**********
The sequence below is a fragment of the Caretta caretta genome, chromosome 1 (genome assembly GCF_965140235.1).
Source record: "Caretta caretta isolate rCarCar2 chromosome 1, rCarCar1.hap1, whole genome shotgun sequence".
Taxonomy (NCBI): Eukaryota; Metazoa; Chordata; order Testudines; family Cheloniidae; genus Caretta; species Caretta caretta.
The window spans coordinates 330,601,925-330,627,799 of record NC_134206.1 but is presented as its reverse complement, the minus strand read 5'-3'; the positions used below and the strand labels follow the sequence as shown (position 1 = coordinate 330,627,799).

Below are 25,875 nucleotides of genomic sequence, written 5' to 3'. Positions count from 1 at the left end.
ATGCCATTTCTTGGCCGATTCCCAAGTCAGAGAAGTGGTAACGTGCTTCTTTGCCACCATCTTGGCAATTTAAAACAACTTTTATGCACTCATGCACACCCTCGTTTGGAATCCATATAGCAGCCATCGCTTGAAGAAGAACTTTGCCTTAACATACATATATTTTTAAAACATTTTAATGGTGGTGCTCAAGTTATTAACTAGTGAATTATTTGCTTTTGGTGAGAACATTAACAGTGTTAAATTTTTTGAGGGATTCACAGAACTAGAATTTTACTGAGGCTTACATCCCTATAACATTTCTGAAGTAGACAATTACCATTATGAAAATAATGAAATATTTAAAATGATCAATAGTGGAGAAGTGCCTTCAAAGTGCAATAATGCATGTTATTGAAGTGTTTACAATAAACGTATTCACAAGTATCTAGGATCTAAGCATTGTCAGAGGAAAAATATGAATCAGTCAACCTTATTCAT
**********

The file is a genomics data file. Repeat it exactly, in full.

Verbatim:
The sequence below is a fragment of the Caretta caretta genome, chromosome 1 (genome assembly GCF_965140235.1).
Source record: "Caretta caretta isolate rCarCar2 chromosome 1, rCarCar1.hap1, whole genome shotgun sequence".
Taxonomy (NCBI): Eukaryota; Metazoa; Chordata; order Testudines; family Cheloniidae; genus Caretta; species Caretta caretta.
The window spans coordinates 330,601,925-330,627,799 of record NC_134206.1 but is presented as its reverse complement, the minus strand read 5'-3'; the positions used below and the strand labels follow the sequence as shown (position 1 = coordinate 330,627,799).

Below are 25,875 nucleotides of genomic sequence, written 5' to 3'. Positions count from 1 at the left end.
ATGCCATTTCTTGGCCGATTCCCAAGTCAGAGAAGTGGTAACGTGCTTCTTTGCCACCATCTTGGCAATTTAAAACAACTTTTATGCACTCATGCACACCCTCGTTTGGAATCCATATAGCAGCCATCGCTTGAAGAAGAACTTTGCCTTAACATACATATATTTTTAAAACATTTTAATGGTGGTGCTCAAGTTATTAACTAGTGAATTATTTGCTTTTGGTGAGAACATTAACAGTGTTAAATTTTTTGAGGGATTCACAGAACTAGAATTTTACTGAGGCTTACATCCCTATAACATTTCTGAAGTAGACAATTACCATTATGAAAATAATGAAATATTTAAAATGATCAATAGTGGAGAAGTGCCTTCAAAGTGCAATAATGCATGTTATTGAAGTGTTTACAATAAACGTATTCACAAGTATCTAGGATCTAAGCATTGTCAGAGGAAAAATATGAATCAGTCAACCTTATTCAT